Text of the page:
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September 10, 2007
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Texas department using to lure recruits

By Kathy A. Goolsby
The Dallas Morning News 
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GRAND PRAIRIE, Texas Grand Prairie police are looking for a few good friends.

Last month, the department started a MySpace page as a way to lure in future recruits.

By Friday, 190 MySpace users had signed on to the department's "friends" list. And some of those "friends" had inquired about joining the force.

"We've had a number of people who have contacted me with recruiting questions one from Michigan and from New York and Washington state," said Officer Wes Filson. "One, an experienced police officer, e-mailed to say he and his wife will come down in the next few weekends to check us out because they're interested in relocating."

Rock music this week it was Nickelback's "If Everyone Cared" provides the page's soundtrack. At the top are photos of three police officers who look more as if they're ready for combat duty than street patrol. The images were chosen to reflect the exciting jobs today's young people want, officials said.

The Internet site is just one more tool Grand Prairie has implemented in the last year to remain competitive on the recruitment front. A recently organized recruitment committee, chaired by Officer Filson and made up primarily of younger employees, helped launch an aggressive campaign that includes stepped-up advertising, fast-paced videos, and recruiting trips to colleges and similar venues.

"We're trying to reach out to a lot of people who have never thought about being a police officer," Sgt. Rob Severance said. "A lot of this is about investing in the future because we want to fill positions now, but we also know we'll have to keep hiring in the future."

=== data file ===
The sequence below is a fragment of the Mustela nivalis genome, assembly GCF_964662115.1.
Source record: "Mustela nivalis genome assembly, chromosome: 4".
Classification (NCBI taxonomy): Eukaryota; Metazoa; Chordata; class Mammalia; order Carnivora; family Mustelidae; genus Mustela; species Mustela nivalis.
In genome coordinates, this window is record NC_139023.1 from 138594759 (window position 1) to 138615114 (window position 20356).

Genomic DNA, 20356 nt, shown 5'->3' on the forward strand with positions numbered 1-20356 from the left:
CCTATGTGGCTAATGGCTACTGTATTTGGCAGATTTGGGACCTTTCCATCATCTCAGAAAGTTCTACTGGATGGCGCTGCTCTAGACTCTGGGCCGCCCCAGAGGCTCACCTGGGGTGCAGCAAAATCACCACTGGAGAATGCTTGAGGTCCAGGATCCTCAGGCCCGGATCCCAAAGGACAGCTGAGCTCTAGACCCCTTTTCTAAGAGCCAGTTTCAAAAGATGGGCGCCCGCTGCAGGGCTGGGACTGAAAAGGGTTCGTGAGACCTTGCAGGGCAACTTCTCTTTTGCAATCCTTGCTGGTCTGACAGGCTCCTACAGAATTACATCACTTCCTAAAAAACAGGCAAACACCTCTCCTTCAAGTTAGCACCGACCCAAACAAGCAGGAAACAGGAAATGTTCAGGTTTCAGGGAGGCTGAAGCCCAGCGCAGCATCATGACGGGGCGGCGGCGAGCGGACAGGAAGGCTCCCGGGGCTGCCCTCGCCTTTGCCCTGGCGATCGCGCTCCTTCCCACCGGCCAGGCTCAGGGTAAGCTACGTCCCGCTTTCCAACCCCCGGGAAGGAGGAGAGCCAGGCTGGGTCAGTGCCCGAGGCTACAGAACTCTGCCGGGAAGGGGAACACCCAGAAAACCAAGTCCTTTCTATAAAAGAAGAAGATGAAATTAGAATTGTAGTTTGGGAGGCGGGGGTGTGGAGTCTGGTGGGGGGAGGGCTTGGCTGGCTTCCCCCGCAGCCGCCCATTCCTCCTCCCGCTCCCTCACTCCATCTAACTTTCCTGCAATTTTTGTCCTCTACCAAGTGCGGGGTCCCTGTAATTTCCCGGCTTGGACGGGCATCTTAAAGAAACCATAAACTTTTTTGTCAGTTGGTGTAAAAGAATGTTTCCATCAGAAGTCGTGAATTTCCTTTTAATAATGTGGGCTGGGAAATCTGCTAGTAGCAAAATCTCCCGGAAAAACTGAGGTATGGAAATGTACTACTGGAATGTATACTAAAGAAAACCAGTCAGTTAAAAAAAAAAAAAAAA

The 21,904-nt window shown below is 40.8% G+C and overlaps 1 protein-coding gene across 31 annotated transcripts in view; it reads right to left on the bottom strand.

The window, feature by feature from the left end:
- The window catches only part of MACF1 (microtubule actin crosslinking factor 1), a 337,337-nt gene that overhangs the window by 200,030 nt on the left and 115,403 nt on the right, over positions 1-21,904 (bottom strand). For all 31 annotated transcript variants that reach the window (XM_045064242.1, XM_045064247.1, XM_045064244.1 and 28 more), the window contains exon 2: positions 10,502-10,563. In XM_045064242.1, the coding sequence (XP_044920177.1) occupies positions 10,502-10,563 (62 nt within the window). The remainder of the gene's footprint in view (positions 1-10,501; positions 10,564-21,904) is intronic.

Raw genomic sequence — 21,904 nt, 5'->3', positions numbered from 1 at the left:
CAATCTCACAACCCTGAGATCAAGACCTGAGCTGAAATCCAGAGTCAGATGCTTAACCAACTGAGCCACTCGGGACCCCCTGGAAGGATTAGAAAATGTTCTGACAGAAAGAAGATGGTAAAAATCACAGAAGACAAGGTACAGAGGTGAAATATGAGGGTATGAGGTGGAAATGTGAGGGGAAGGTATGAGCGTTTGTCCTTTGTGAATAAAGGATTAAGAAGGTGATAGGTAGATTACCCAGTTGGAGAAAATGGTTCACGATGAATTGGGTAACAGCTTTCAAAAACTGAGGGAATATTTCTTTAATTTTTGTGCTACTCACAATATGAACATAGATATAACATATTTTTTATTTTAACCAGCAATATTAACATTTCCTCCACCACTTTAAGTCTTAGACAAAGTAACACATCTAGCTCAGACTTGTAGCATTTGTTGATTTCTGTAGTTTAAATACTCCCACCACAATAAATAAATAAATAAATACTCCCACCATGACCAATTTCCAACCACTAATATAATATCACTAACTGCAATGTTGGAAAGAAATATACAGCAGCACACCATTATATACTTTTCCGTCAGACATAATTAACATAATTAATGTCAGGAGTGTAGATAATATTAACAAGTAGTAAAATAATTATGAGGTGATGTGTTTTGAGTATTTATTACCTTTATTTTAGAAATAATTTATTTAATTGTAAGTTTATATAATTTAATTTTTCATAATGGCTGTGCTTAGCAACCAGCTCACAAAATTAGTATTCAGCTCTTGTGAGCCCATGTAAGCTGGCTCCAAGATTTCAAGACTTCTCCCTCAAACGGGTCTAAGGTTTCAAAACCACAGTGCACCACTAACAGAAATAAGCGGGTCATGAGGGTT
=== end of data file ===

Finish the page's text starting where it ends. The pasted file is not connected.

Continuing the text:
Grand Prairie's stepped-up recruitment campaign is paying off. All 216 officer positions will be filled when the current group of trainees joins the force, Sgt. Severance said.

But the department also has 10 vacant "overhire" positions that recently were approved by the City Council in anticipation of continued growth in Grand Prairie. And more positions will open up as veterans leave the force, Sgt. Severance said.

"I can't give the number off the top of my head, but a number of officers will be eligible to retire in the near future," he said.

Grand Prairie isn't the only North Texas police force turning to MySpace for potential officers. The city of Mesquite launched its page at the end of 2006, although initially it lacked the bells and whistles found on Grand Prairie's site.

That changed within days of Grand Prairie's Internet launch, sparking a friendly rivalry between the two cities.

"I got fancy because I had mine first, but I saw that Grand Prairie copied us so I decided we needed to update it," said Jenifer Lindsey, a recruiter with the city of Mesquite.

Ms. Lindsey said she receives daily messages from people interested in joining Mesquite's police force. As of last week, the department of more than 200 sworn officers was down to six openings.

The Los Angeles Police Department also has a MySpace recruitment page, and Houston and Miami-Dade started MySpace pages as crime-prevention tools.

Sgt. Erik Palmer, who created the Miami-Dade police site that launched in March, said hearing from potential recruits was an unexpected bonus.

"We've had at least 200 inquiries," Sgt. Palmer said. "A lot of law enforcement agencies are in need of officers, so this is a great venue to get interested applicants to look at your page. It gets people interested in our department."

Daniel Slaughter, 19, sent an inquiry to Grand Prairie's MySpace page last month after deciding he wanted to be a police officer. The Hurst resident said he'll probably apply to Grand Prairie's department when he turns 21, the minimum age for joining.

"The site was pretty interesting with a lot of information on it," Mr. Slaughter said. "It has good statistics, how many calls they receive in a year, the pay, just a lot of good information for someone wanting to be a police officer."

Copyright 2007 The Dallas Morning News

Full story: Texas department using to lure recruits

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